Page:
Jul 21 2014

Blue Carbon – A Sequestration Mechanism in Decline

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As carbon dioxide remains one of the most targeted and analyzed compounds contributing to both Earth’s natural and anthropogenic greenhouse effect and subsequent global warming, scientists and citizens alike turn to the abilities of natural features to engage in carbon sequestration to capture and store detrimental atmospheric carbon. There are many approaches to deal with CO2 abundance issues such as: geoengineering practices, carbon capture from flue gases to be stored in underground reservoirs, and biogeochemical cycling that moves carbon between the atmosphere and natural land formation reservoirs. In acknowledging these feats of natural phenomenon coupled with scientific achievement, the concept of ‘blue carbon’ emerges as an increasingly salient mechanism that aids in the sequestration of atmospheric carbon into ocean ecosystems. Although it is the common belief that the ocean has a nearly infinite ability to assist in removal of harmful CO2 particles emitted naturally and through anthropogenic activities, this is clearly not the case, as evidence resounds from the scientific community exemplifying the declining rates and ability of carbon sequestration by some of earth’s most critical vegetated coastal ecosystems, a direct result of habitat destruction.













Oceanic Carbon Cycle

Although commonly accepted scientific data and corresponding figures attribute fossil fuel combustion as the largest source of anthropogenic greenhouse gases emitted to the atmosphere, another major contribution proceeds from acts of deforestation and land use conversion, estimated to be the source for 8-20% of international emission totals (van der Werf GR, 2009). This concept has recently been expounded upon, further attributing GHG emissions to the ‘use’ of vegetated coastal ecosystems, thus disturbing carbon deposited both in the underlying sediments as well as the various organic matter found in these networks. The carbon stocks residing in these storehouses or pools are entitled ‘blue carbon’, and while there are no exact data sets to produce a precise quantitative measure, current studies reveal better figures and enhance predictions, lending insight as to the detrimental effects of GHG leaching that results from the degradation and loss of these ecosystems. As is often the case in dealings of policy, politicians designate a certain extent of neglect or mistrust to relevant but newly released and comparatively under-reviewed data, and thus the protection of blue carbon systems has gone mostly unaddressed in the political realm.



In terms of geographic situation, there are three main regions where carbon deposits can be found in high density among vegetated portions of coastal wetlands. Tidal (or salt) marshes can be found throughout all climactic regions, while sea grass beds range from polar waters to tropic regions, and mangroves appear only in the tropics and sub-tropics. These areas cover a total of about 49 million hectares, thus lending a range of services from recreational activities, such as fishing, to environmental protection through buffering nearby coastlines and absorbing carbon emissions and other atmospheric pollutants (Barbier EB, 2011). Because of habitat conversion and land-use of these ecosystems, anthropogenic accelerated changes over the last century have produced a 25-50% decline in total area of each type, internationally (McLeod E, 2011). In terms of the current annual scale, scientists have placed estimates of vegetated coastal ecosystem degradation at approximately 0.5-3% per year. To be more specific, pooling the resources presented and cited throughout this review provides that the current rates of global vegetated coastal ecosystem land loss is about 1-2% annually for tidal marshes, 0.4-2.6% for seagrasses, and 0.7-3% for mangroves (McLeod E, 2011). Although this number varies with the type of region as listed above, the decline translates to about 8000 square kilometers per annum. If projections for the next 100 years are made based upon these figures, the above statistics translate to a 30-40% decline in tidal marshes and seagrasses, and even more severe deterioration to mangroves, reaching up between 90 and 100% (Waycott M, 2009). In a modern era where a growing proportion of nations are installing and commissioning renewable energy sources to address problems posed by the presence of previously emitted greenhouse gases, understanding the necessity of blue carbon mechanisms and abating the degradation of their respective environments could prove pivotal to reducing the stressors brought on by global warming.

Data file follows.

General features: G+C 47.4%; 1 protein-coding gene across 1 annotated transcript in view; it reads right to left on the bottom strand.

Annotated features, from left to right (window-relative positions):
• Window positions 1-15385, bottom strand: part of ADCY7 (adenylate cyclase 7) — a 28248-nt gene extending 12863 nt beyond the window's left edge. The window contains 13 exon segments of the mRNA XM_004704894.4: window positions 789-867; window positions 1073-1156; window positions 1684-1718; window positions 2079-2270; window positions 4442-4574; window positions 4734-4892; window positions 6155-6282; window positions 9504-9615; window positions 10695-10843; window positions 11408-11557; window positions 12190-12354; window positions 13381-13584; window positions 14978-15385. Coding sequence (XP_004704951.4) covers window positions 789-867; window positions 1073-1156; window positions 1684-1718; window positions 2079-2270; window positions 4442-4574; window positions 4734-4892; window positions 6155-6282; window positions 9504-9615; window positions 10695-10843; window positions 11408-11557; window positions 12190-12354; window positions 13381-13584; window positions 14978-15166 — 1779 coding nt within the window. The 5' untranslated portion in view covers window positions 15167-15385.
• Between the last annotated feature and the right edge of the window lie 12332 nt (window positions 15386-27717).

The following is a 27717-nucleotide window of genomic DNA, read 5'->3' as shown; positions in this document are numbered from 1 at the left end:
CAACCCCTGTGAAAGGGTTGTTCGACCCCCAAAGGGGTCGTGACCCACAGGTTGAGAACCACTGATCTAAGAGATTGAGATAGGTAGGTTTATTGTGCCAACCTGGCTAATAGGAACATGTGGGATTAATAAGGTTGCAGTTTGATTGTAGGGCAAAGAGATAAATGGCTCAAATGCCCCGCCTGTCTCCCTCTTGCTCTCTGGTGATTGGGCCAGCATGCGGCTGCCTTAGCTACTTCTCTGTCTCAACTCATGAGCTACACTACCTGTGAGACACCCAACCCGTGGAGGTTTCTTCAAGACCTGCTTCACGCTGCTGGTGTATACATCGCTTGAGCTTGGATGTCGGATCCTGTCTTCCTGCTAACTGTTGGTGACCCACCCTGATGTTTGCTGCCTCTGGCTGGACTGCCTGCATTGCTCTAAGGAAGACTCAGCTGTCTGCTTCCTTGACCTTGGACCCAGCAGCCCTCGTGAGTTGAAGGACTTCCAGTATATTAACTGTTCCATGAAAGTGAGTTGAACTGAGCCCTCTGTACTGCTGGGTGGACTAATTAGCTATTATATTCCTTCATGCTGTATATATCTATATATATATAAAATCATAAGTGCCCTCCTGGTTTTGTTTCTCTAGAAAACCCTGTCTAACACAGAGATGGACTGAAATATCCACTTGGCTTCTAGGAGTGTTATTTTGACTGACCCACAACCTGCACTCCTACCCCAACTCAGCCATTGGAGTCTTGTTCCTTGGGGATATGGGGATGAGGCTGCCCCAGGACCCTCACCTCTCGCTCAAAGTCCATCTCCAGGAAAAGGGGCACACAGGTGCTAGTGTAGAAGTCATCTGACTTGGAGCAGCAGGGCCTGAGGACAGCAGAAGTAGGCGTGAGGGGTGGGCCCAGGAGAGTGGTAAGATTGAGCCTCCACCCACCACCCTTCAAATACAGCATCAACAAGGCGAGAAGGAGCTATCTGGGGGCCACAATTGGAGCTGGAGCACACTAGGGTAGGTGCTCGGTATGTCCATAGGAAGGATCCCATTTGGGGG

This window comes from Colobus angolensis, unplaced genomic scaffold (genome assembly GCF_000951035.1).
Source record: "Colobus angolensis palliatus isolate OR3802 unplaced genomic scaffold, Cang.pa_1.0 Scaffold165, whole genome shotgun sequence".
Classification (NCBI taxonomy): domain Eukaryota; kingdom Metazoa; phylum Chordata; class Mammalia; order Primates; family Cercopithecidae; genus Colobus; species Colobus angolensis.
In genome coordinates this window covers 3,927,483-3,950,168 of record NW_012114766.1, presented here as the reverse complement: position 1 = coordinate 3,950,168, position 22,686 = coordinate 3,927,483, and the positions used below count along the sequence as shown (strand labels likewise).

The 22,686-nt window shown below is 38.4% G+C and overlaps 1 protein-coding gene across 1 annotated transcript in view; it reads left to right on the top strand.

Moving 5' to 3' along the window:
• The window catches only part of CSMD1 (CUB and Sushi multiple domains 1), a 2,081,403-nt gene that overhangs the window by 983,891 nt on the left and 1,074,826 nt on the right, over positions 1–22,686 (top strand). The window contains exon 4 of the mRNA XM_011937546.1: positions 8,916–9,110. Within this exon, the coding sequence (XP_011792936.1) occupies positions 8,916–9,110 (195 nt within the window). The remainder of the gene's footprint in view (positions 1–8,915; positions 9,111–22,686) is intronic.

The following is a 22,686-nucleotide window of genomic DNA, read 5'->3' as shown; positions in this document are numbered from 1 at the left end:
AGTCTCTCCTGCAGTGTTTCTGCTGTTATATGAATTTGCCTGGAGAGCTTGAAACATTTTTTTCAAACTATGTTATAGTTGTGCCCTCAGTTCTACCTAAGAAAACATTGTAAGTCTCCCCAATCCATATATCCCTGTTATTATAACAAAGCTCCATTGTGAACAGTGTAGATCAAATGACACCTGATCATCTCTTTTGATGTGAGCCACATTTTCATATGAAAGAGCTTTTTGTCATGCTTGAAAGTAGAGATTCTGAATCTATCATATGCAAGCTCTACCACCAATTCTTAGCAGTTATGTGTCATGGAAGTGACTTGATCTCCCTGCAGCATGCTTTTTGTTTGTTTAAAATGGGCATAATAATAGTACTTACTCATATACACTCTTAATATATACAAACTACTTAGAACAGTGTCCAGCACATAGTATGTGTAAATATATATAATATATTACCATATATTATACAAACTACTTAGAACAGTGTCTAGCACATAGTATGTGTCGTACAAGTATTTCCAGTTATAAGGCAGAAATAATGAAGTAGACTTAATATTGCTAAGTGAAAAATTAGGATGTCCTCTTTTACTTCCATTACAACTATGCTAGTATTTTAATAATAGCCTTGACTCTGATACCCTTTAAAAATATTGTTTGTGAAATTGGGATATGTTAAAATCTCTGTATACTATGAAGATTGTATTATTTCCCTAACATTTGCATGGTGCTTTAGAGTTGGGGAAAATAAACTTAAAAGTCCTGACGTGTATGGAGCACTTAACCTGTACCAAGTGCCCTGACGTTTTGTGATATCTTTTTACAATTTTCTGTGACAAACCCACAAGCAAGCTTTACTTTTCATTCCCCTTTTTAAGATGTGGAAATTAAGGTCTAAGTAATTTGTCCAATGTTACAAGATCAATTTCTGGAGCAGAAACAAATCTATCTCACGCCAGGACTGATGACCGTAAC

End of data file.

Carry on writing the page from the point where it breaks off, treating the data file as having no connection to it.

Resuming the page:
• Barbier EB, Hacker SD, Kennedy C, Koch EW, Stier AC, et al. (2011) The value of estuarine and coastal ecosystem services. Ecological Monographs 81:169–193.
  • van der Werf GR, Morton DC, DeFries RS, Olivier JGJ, Kasibhatla PS, et al. (2009) CO2 emissions from forest loss. Nature Geoscience 2: 737–738.
  • McLeod E, Chmura GL, Bouillon S, Salm R, Bjork M, et al. (2011) A blueprint for blue carbon: toward an improved understanding of the role of vegetated coastal habitats in sequestering CO2. Frontiers in Ecology and the Environment 9: 552–560.
  • Waycott M, Duarte CM, Carruthers TJB, Orth RJ, Dennison WC, et al. (2009) Accelerating loss of seagrasses across the globe threatens coastal ecosystems. Proceedings of the National Academy of Science USA 106: 12377–12381.

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